In America, money is much more than a means to buy things. It’s how Americans keep score. It tells them how far they’ve come in the world. It proves that they can carry their burdens.

Money, provided it’s earned, is a means of showing the world you are a good person, and demonstrating that you have value to others. Winning the lottery is like cheating.

Nowhere else in the world are people as compelled to keep working, keep striving, and keep risking failure even after becoming incredibly rich and successful.

In most other cultures, if one earns a great deal of money, at a certain point, one simply settles back on the estate, leaving the world of commerce behind. In America, you’re only as good as your last deal!

As a marketer, the success or failure of your advertising is predicated on how well it resonates with your target market. Whether you share any of the beliefs or attitudes that dominate that market is immaterial. Often, you may not, and it can be hard to connect with the core beliefs and attitudes of the markets you’re working in for that very reason. Immersing yourself in the popular culture of the masses, and the various subcultures that exist within the specific markets you’re targeting is absolutely essential to making that connection.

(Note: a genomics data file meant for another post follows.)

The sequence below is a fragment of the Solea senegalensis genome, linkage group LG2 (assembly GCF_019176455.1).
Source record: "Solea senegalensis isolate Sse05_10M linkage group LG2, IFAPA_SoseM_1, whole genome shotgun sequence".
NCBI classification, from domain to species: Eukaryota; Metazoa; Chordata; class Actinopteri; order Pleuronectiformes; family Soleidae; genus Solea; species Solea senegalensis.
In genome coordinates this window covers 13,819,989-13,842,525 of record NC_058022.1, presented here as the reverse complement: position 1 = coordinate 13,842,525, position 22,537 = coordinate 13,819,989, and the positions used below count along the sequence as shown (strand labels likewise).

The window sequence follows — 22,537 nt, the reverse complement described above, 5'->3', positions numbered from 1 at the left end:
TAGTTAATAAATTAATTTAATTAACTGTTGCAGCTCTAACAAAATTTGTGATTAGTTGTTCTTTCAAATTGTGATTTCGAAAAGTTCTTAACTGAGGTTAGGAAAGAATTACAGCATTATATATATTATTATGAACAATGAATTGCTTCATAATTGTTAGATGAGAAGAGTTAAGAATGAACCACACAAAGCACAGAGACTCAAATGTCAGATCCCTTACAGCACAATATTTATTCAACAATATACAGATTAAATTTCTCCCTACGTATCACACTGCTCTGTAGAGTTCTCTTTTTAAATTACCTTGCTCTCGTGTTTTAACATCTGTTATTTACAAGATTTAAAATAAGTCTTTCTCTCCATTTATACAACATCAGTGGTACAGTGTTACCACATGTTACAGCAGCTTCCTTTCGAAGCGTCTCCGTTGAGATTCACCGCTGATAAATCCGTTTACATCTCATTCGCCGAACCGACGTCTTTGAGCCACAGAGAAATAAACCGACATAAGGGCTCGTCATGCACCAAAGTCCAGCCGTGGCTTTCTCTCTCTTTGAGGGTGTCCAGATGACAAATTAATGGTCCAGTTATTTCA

Until next time, Good Selling!

Daniel Levis is a top marketing consultant & direct response copywriter based in Toronto, Canada and publisher of the world famous copywriting anthology “Masters of Copywriting” featuring the marketing wisdom of 44 of the world’s greatest copywriters, including Clayton Makepeace, Joe Sugarman, Joe Vitale, Bob Bly and dozens more! For a FREE excerpt visit the link http://www.Sellingtohumannature.com/Copywriting-Secrets.html

Be sure to sign up for THE TOTAL PACKAGE, and receive Daniel's excellent weekly ezine "Web Marketing Advisor" absolutely FREE!

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1 Comments: